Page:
Title: Butterfly Effect in Claims Data: Small Changes in Design Elements, Large Impacts on Causal Inference
Presenter: Rima Izem, PhD
LUNCH WILL BE PROVIDED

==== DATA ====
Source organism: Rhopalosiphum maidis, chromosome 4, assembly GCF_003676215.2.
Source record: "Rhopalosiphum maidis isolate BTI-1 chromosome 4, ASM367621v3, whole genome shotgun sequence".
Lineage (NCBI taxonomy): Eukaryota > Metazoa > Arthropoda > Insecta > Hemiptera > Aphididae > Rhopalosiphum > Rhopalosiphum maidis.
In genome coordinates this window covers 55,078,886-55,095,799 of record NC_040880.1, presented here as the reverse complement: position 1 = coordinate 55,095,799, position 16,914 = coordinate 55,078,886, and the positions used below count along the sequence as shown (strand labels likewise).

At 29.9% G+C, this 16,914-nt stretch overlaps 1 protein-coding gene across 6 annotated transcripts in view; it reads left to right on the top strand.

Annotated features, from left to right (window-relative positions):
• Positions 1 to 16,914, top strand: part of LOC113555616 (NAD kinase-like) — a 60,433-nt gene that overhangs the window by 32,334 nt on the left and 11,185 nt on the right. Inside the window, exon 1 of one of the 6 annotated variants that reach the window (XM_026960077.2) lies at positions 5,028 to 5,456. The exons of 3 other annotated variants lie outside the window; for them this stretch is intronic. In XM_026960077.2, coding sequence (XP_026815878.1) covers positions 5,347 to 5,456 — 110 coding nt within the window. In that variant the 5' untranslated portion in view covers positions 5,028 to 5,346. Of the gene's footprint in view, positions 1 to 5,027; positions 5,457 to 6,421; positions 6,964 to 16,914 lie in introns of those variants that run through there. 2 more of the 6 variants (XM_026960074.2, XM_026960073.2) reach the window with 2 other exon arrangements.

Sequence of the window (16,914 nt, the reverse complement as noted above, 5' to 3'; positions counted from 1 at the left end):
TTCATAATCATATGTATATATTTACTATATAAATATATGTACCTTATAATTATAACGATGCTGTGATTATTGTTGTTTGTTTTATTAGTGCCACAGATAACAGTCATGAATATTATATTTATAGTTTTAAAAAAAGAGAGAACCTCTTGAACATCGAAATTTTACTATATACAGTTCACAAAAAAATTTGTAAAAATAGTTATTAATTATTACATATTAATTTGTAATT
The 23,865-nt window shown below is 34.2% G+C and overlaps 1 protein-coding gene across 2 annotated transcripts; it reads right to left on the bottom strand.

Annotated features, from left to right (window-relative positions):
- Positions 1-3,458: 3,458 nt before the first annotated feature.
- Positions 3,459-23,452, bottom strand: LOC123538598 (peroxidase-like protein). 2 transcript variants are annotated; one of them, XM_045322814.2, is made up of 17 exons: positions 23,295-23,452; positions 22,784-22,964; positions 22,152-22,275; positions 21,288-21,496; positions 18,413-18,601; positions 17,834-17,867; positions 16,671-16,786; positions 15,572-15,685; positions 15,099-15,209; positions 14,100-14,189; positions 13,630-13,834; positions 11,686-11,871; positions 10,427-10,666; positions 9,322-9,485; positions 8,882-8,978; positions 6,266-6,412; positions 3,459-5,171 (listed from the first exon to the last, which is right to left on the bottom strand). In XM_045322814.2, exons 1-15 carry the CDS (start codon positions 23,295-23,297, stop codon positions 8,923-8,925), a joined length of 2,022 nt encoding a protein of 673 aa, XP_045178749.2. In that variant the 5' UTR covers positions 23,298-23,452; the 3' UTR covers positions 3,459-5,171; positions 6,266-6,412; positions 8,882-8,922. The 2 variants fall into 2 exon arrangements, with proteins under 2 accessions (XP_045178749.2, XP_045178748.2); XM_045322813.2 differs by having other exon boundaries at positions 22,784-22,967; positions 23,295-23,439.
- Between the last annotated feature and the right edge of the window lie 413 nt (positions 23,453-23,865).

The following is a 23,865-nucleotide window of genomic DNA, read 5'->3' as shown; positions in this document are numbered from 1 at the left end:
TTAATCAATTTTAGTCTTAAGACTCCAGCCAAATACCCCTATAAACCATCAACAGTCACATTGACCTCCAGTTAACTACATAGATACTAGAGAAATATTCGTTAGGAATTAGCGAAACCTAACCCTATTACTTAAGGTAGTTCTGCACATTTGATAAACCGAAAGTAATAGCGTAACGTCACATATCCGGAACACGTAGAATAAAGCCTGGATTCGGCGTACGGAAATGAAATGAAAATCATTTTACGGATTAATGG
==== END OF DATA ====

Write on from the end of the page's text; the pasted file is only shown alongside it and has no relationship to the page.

Abstract: Cohort studies using real world evidence from claims databases have been part of medical product post-market safety assessment for over a decade. In these studies, design elements are tailored to the main inference question of whether a drug exposure causes an adverse outcome. Some design elements are universal to all data sources while others are unique to claims data (e.g., the pharmacy dispensing record stockpiling algorithm). Our study investigated whether small changes in small design elements, coming for example from different interpretations of the same published information, can impact causal inference. This study used a multi-factorial design to assess impact of co-varying multiple design elements on different stages of the estimation process, from cohort identification to risk assessment. Data source and main design elements of a test case remained fixed but some elements co-varied across different study designs. Our results show that small changes in use of the Index Date and the stockpiling algorithm impact cohort size, length of follow-up and causal estimates. Standardizing definitions of these design elements will help minimize a study’s potential bias and facilitate replication of study findings.